Somewhere in the last few days – since telling friends he was categorically out of the LIV Golf series – Brooks Koepka found a metaphorical horse head on his bed, an offer that fans of Saudi Arabia could not refuse. split circuit. Since Koepka does not suffer pleasantly from fools and vocally despises the leading personalities of LIV Golf – Greg Norman, Phil Mickelson and the CEO of Golf Saudi Majed Al Sorour – we must assume that the offer was high enough to sleep peacefully.
For those who know Koepka well, a brief look at last week’s US Open offered early and unequivocal evidence that he had drawn his lot with LIV Golf. He went to Mickelson in the area to offer him a punch and to exchange a few words. It will not be the only time he finds himself doing something that until very recently he would have found unpleasant. Saudis expect loyalty among team members, whether they are golfers or assassination teams at distant consulates.
Aside from having to work with the passion of people he dislikes now (to be fair, for good reason), the decision to join LIV Golf is a humiliation for Koepka, though he will hate to admit it. He always imagined himself more of an athlete than a golfer, but this is an admission that it is neither, that he is just a fun-doomed man to play shows against washed-up veterans and anonymous young people who have long been considered incapable of smelling the leash. of. .
There is a reason behind the tacit admission: Koepka’s body has been degraded for years and an annoying injury keeps him dangerously close to the operating room and a long dismissal. He may have made a deal with the Saudis, but they will be lucky to see him fulfill it.
There is an obvious trend among players going to LIV Golf, beyond the obvious thirst for money. In almost any case, their long-term ability to consistently compete with the world’s best on the PGA tour is questionable, either on the basis of physical longevity (Koepka, DeChambeau), impoverishment (Mickelson, Westwood, Poulter), reduced skills ( McDowell, Kaymer) or apathy (Johnson, who would rather fish). They are honorary stars, their best road performance a few miles behind younger, healthier and stronger competitors. Any suggestion that he belongs to their ranks will hurt a proud man like Koepka, but it is true.
The relevance of the competition is one of the most predictable aspects of this story, along with the name-calling credible media galloping to the gate with subtle rumors, unnecessarily helping the Saudis create a narrative that their momentum has returned relentlessly. There are other emerging trends worth noting.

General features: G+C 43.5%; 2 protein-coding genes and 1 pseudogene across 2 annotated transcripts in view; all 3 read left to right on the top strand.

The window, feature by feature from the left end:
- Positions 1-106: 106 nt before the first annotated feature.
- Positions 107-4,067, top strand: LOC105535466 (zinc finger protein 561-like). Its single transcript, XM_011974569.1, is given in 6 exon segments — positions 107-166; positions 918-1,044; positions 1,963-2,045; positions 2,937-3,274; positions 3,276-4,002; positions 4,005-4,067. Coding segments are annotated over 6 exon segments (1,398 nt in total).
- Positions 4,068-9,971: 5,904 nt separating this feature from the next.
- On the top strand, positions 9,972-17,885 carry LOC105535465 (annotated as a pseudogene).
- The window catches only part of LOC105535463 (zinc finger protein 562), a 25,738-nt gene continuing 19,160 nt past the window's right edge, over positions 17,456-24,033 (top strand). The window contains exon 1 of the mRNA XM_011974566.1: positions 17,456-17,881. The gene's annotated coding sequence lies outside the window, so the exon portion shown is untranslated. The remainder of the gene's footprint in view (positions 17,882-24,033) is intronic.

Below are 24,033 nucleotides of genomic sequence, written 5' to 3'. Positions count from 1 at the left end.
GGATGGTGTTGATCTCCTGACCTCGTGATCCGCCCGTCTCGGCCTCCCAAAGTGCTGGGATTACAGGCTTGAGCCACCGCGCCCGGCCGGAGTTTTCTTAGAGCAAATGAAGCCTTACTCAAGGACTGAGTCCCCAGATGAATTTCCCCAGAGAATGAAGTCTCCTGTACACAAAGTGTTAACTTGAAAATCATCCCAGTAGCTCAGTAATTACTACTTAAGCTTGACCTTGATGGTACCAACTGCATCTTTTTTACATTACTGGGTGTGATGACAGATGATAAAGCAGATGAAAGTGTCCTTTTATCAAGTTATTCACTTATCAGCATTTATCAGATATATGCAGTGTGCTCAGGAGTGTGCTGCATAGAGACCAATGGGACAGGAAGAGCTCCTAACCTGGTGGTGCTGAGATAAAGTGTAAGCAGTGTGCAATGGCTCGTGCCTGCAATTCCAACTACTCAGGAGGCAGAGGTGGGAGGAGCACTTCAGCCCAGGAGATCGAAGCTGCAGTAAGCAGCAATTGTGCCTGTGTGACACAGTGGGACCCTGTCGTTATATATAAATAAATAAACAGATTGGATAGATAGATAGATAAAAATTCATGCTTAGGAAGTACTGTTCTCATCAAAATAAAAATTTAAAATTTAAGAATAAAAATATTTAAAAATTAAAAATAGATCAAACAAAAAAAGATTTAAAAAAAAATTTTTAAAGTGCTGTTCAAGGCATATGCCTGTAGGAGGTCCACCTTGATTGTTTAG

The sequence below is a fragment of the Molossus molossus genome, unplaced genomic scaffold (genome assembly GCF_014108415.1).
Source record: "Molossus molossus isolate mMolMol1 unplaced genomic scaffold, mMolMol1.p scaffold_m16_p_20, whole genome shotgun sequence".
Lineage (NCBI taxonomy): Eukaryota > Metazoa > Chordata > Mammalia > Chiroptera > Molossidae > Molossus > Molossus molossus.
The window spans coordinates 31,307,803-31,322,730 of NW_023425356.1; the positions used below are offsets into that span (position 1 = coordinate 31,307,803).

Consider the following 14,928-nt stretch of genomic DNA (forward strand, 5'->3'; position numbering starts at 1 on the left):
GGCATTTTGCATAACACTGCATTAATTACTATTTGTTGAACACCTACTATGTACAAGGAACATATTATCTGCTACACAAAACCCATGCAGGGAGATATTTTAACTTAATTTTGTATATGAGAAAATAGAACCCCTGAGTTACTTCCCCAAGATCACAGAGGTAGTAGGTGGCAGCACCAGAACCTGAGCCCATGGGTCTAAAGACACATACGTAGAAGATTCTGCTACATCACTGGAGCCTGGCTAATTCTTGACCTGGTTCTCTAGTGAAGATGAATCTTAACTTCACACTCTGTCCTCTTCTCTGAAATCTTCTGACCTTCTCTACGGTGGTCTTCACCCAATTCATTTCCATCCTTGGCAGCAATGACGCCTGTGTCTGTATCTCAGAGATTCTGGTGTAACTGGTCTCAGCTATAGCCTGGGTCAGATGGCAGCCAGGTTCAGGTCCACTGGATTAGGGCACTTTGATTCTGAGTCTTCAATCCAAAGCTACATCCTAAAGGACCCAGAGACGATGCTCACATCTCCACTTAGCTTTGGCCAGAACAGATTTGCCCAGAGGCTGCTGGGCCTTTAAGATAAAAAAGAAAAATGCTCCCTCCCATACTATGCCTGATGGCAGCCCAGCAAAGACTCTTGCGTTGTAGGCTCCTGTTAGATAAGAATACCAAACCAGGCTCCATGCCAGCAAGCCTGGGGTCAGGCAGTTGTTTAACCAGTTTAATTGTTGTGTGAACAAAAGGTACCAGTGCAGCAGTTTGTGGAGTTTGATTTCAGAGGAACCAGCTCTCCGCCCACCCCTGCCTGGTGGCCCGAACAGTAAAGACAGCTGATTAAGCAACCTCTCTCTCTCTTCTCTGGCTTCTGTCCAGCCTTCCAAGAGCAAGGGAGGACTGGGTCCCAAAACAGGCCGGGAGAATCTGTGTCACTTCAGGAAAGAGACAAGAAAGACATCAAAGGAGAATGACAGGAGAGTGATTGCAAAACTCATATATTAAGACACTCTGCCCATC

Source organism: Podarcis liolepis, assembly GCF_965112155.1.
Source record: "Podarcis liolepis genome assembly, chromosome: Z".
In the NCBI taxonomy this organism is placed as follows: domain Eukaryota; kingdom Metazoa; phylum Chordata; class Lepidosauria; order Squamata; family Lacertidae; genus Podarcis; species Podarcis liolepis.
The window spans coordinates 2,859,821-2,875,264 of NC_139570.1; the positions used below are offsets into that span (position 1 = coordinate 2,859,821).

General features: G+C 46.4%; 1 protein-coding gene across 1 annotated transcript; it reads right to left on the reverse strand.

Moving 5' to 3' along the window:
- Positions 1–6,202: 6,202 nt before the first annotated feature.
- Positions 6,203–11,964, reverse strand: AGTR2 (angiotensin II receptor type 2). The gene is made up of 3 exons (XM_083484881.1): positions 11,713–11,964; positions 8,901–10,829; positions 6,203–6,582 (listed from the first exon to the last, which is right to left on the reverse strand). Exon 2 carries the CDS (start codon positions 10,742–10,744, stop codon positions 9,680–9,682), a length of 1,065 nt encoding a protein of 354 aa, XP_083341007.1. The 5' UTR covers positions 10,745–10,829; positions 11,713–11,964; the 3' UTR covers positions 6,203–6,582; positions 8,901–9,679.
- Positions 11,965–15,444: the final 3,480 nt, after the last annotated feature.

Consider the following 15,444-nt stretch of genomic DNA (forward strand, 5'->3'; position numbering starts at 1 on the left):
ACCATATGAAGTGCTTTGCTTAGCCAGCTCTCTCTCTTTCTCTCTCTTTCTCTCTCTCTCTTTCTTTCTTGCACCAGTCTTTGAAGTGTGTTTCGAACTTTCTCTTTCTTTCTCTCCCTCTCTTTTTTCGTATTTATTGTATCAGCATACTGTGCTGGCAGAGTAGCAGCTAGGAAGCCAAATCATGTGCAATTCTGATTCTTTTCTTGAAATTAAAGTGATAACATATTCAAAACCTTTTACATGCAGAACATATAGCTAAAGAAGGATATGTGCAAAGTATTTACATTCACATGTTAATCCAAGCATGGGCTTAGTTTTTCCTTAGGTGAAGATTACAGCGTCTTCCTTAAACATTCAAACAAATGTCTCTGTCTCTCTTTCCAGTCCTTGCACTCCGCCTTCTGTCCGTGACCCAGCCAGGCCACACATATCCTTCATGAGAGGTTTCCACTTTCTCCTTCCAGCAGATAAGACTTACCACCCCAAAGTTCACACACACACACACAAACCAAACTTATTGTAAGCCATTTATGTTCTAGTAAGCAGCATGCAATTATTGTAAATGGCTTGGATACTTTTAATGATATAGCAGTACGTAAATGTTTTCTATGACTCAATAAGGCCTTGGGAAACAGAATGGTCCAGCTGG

The market for critical voices, for example. Goes back to Paul Casey. As UNICEF Ambassador, he participated in the first international tournament in Saudi Arabia in 2019 as an act of conscience. The following year, Casey was compensated enough to explain his presence as an engagement. It continues today. Pat Perez in public with a stubborn LIV Golf months ago – mainly because of his well-known dislike for Mickelson – but he too was bought.
And finally, Koepka, who had several brief exchanges with representatives of Saudi Arabia when he rejected their advances in 2021. Finally, they found his price.
Another obvious trend is the heat map of player management bodies. Take GSE Worldwide, which has deducted millions of dollars in fees for channeling its customers into the Saudi Arabian rat trap – DeChambeau, Abraham Ancer, Sergio Garcia, Louis Oosthuizen, Branden Grace, with many more of their assets in between of rumored and imminent. And if you want proof that Jay Monahan can not take a break: one GSE client who has not been transferred to the Saudis is Grayson Murray.
The feeling for the range at TPC River Highlands after Tuesday’s game meeting was mixed. There have been expressions of support for Monahan and belief in the changes he is proposing, even from craftsmen who will have to crack more for their skin. But that was mitigated by the frustration of not going out in public, burdening the Saudis quite often. This is a critique that cuts both directions. Monahan told the players that they had to get out of the fence and fight for their Tour.
The meeting had two frustrating moments for some of the concentrated players whose peripheral awareness may not be what it should be. Monahan was asked who would pay the lawyers if and when the players associated with Saudi Arabia or their supporters would come into dispute. Yes, the answer has come. The commissioner explained that the Round is a union, a collective of members and that a lawsuit filed by a player against the Round is a lawsuit against (and defends) any player.
He was also pressured for steps taken by the major leagues, each of which is run by an organization not controlled by Monahan. It’s a big question given the fear of legal exposure if the big companies are considered to be helping the Tour eliminate a competitor, but the answer was simple: nothing, for now. It was a reminder of the important role that will eventually fall to the adults. One side wants to act, the other relies on doing nothing. Players on both sides, however, insist that big companies can not build a credible field without their support.
Even before Monahan gathered his members in Connecticut on Tuesday morning and asked for their voices to be heard, a small group of high-profile players spoke of a clear public and united stand against LIV Golf and support for the PGA Tour.
Until this week, this team included Brooks Koepka.